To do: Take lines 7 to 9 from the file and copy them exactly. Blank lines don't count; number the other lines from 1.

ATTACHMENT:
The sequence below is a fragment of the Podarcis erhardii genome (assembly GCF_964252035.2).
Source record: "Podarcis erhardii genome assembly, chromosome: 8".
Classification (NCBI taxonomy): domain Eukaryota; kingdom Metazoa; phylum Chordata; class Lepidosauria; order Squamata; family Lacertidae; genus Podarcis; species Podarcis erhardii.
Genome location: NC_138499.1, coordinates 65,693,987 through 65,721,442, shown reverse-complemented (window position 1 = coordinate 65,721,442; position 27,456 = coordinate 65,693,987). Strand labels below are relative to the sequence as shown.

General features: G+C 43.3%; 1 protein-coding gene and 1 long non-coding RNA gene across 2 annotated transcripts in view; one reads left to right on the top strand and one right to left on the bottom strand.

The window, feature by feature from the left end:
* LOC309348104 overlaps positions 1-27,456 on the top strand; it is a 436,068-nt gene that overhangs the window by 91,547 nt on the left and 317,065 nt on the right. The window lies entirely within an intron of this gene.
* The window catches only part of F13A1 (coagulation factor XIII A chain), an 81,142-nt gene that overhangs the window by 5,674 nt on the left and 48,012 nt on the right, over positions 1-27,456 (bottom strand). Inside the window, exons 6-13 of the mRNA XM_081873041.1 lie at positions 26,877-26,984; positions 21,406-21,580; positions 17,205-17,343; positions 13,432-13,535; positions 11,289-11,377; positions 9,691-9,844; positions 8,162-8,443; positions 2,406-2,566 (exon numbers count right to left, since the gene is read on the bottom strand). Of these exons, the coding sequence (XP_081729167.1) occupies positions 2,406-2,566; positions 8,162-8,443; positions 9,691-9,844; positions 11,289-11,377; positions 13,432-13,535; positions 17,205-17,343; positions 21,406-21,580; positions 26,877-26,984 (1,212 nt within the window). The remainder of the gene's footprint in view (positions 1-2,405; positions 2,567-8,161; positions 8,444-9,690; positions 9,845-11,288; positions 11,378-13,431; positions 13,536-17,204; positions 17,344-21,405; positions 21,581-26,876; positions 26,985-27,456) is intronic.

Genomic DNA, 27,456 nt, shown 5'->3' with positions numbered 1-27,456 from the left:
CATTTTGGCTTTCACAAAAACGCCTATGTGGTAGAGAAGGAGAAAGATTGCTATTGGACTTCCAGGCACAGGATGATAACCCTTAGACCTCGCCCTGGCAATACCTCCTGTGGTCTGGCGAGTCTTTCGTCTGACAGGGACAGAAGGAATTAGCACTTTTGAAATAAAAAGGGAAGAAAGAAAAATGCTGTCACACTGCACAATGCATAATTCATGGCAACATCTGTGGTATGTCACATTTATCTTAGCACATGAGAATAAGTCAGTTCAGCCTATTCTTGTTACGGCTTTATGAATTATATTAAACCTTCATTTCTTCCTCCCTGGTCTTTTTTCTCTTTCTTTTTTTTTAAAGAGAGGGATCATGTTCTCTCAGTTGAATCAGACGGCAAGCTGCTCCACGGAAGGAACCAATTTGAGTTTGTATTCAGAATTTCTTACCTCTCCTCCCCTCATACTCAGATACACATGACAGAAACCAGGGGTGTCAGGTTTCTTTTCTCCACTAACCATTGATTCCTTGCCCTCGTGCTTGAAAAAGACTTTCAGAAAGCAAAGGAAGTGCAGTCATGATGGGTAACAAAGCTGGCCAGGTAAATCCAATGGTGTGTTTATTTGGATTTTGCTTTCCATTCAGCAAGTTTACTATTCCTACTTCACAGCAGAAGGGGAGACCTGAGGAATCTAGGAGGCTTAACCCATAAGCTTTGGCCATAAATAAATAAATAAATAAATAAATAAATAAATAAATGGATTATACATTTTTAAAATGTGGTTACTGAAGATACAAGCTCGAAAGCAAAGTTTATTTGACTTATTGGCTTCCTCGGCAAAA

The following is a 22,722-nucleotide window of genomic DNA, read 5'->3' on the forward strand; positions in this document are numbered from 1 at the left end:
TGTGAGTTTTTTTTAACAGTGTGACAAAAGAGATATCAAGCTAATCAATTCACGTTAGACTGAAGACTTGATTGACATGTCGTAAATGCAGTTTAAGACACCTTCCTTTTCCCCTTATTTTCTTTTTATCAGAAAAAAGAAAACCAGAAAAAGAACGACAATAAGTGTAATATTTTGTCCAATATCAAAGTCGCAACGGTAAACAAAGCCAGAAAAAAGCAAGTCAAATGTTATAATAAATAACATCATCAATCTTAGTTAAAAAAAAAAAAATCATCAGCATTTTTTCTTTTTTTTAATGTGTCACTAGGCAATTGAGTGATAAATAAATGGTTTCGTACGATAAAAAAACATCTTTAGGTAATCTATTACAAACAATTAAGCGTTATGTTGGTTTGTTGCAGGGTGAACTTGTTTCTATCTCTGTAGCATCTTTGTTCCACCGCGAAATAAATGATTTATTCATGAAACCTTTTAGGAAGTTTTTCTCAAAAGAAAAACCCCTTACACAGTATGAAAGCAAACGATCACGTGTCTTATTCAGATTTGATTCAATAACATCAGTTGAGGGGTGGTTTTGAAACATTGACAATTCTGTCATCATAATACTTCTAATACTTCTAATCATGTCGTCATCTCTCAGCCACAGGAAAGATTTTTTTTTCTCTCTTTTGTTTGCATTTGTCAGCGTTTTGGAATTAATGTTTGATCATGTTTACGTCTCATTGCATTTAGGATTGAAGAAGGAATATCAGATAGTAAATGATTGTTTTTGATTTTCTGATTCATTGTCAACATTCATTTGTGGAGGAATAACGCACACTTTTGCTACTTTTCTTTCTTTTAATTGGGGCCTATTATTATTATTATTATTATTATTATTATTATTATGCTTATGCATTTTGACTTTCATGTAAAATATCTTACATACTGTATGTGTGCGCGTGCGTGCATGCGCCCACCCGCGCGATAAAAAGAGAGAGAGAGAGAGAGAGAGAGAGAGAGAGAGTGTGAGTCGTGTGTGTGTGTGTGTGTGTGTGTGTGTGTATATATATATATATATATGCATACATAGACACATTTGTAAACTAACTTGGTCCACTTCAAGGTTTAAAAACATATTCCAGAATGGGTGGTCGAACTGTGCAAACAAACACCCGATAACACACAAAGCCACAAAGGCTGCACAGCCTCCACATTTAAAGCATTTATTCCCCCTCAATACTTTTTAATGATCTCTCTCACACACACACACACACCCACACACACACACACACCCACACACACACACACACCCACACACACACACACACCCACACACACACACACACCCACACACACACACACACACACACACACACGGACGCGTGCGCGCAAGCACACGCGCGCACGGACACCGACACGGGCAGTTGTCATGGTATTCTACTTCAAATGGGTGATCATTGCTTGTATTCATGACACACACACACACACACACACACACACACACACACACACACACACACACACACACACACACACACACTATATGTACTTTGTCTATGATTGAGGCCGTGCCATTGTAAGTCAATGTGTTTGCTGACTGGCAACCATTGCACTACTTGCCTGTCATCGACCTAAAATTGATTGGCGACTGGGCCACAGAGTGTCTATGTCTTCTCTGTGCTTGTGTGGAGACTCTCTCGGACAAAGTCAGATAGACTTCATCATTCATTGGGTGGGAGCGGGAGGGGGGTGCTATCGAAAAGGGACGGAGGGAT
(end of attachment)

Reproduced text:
* LOC309348104 overlaps positions 1-27,456 on the top strand; it is a 436,068-nt gene that overhangs the window by 91,547 nt on the left and 317,065 nt on the right. The window lies entirely within an intron of this gene.
* The window catches only part of F13A1 (coagulation factor XIII A chain), an 81,142-nt gene that overhangs the window by 5,674 nt on the left and 48,012 nt on the right, over positions 1-27,456 (bottom strand). Inside the window, exons 6-13 of the mRNA XM_081873041.1 lie at positions 26,877-26,984; positions 21,406-21,580; positions 17,205-17,343; positions 13,432-13,535; positions 11,289-11,377; positions 9,691-9,844; positions 8,162-8,443; positions 2,406-2,566 (exon numbers count right to left, since the gene is read on the bottom strand). Of these exons, the coding sequence (XP_081729167.1) occupies positions 2,406-2,566; positions 8,162-8,443; positions 9,691-9,844; positions 11,289-11,377; positions 13,432-13,535; positions 17,205-17,343; positions 21,406-21,580; positions 26,877-26,984 (1,212 nt within the window). The remainder of the gene's footprint in view (positions 1-2,405; positions 2,567-8,161; positions 8,444-9,690; positions 9,845-11,288; positions 11,378-13,431; positions 13,536-17,204; positions 17,344-21,405; positions 21,581-26,876; positions 26,985-27,456) is intronic.

Genomic DNA, 27,456 nt, shown 5'->3' with positions numbered 1-27,456 from the left: